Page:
Back in 2011 Ryan North (no relation) the writer of the excellent Dinosaur Comics webcomic, tweeted about a new site he’d found: Listening Room. The idea behind it was that someone starts a room and people could join them and listen to music together. Everyone uploads MP3s and then you would listen to the same music simultaneously while chatting to each other.
http://listeningroom.fettig.net/room/qwantz is a DJ room where we are all uploading tunes and listening to the freshest of beats— Low-Res Bojo North (@ryanqnorth) January 11, 2011
It was a simple concept, and I know Ryan didn’t expect the listening party to last more than an hour or two. It was still going months later. The room he created was called qwantz after the domain name on which Dinosaur Comics is hosted. Those of us who’d joined the room kept coming back and we kept the music playing constantly for days and days. While the site gave us all random names we all started using our Twitter handles instead and we started getting to know each other, sharing jokes, tracks we enjoyed, and chatting about our lives. It was a spontaneous community that formed around music.
Part of the fun of it was that the Listening Room site, built by Abe Fettig, was a prototype that was being improved all the time. New features and tweaks were added constantly, but we also added our own community features. For example, every Wednesday we’d have Hump Day Jams, a day when every track uploaded had to fit in with one of three themes that the community had voted on. Categories could be incredibly random like “80’s action movie theme tunes” and, of course, the whole day when most tracks are uploaded were Sleng Teng Riddim - essentially lots of different people singing over the same demo from a Casio keyboard.
Aside from the community events we also started writing Greasemonkey-style scripts that enhanced the functionality of the website, things like adding links that searched for track details on Last.fm, a volume control, and displaying the length of all the tracks in the queue.
Eventually I brought the scripts together into a Chrome extension, then over time started adding more features like logging all the tracks played so you could browse charts and scrobbling to Last.fm. By the time I got round to blogging about it there were already more than 50 people using it, and at its height it was used by about 500 people - virtually everyone on the beta version of Listening Room. Those numbers are a fraction of the user counts of other pieces of software I’ve worked on - but even with this low number of users this was one of the most satisfying projects that I’ve ever worked on.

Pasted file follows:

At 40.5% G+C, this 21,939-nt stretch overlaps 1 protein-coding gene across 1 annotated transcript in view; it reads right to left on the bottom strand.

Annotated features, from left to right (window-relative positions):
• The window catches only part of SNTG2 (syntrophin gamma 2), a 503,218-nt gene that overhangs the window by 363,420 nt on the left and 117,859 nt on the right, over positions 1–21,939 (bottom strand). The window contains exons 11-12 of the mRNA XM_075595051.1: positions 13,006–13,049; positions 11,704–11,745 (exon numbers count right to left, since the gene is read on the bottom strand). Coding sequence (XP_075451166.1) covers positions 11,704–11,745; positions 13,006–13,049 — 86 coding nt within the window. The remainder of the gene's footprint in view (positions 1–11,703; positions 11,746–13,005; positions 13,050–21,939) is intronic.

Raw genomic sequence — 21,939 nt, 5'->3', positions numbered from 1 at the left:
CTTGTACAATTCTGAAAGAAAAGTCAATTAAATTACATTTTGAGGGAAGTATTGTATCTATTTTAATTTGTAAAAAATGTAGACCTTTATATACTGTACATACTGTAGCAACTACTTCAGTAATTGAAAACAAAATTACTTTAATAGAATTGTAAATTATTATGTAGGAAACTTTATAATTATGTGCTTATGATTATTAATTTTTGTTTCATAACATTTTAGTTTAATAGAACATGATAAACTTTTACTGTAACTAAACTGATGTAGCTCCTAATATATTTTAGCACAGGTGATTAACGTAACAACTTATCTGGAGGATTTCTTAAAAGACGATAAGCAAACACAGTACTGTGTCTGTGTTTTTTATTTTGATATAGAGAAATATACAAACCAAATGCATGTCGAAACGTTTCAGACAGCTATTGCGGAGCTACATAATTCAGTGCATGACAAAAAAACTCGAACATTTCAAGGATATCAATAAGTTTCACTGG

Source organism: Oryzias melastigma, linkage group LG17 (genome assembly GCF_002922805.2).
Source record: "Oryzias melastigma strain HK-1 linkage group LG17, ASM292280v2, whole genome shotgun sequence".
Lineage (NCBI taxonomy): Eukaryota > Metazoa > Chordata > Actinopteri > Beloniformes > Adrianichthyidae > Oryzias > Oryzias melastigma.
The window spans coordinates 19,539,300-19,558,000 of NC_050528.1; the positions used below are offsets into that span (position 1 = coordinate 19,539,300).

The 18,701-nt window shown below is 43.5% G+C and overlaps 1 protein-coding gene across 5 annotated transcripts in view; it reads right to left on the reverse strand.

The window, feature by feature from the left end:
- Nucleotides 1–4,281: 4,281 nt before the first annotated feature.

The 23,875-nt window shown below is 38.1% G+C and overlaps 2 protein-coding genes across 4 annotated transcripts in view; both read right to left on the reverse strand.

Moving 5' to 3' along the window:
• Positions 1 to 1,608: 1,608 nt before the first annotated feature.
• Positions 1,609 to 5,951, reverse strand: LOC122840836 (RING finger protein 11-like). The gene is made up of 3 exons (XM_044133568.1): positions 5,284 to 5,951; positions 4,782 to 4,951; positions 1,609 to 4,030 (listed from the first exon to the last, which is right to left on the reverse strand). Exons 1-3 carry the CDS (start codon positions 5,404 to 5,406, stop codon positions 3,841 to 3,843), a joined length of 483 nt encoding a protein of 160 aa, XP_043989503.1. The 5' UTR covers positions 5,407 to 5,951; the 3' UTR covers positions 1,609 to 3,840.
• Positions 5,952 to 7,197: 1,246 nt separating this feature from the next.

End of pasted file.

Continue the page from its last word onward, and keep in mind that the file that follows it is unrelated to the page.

The Listening Room website shut down at the end of 2011 and the Qwantz Listens community went their separate ways, but many of us still follow each other on Twitter and interact from time to time. We all have happy memories of that time and the spontaneous community that sprang up overnight and then grew and evolved.
With a reunion planned for next week I’ve been remembering the experience of creating the Chrome Extension and trying to think through what made working on it so enjoyable. After all, if I can work out the magic formula then I can bring that to what we’re doing at Runway.
The key thing was building a piece of software that was widely used and appreciated by people in a community that I was part of. Every time that I released some update or another I got an instant hit of gratitude and I knew people were excited about it and spread word of it without any prompting from me. The encouragement and satisfaction that came from that can’t be underestimated. It meant that even after a long day of coding at work I was still excited about going home and working on the Chrome extension for a couple of hours. I looked forward to giving my time away for free.
Looking back I’m sure some of that came from the contrast it had with my day job, where I had very little customer contact, being sheltered from the noise of that interaction in order to enhance my productivity. Perhaps the isolation works for some people - I think it had a negative effect on my motivation in the long term.
Another contrast was in the release cycles. In my day job at the time we’d get a release out once a month if we were lucky. For the Chrome extension I was deploying updates at least twice a week, getting new features and fixes out there into peoples hands. The feeling of momentum and progress was great - small and nimble changes with a quick feedback loop.
Overall though it was the fact that it felt like the extension belonged to the community rather than me. Everyone suggested new features and improvements. Rather than it being me on my own it was a cooperation between everyone. It fitted in with the other community stuff like Hump Day Jams and contributed to building the community and making it a better and more enjoyable place for everyone. That’s probably the hardest thing to replicate, but it’s definitely what made it fun - doing it for something bigger than myself.
What about you? What piece of software has been the most fun to build? Why? Was it the team? Was it the audience? The process?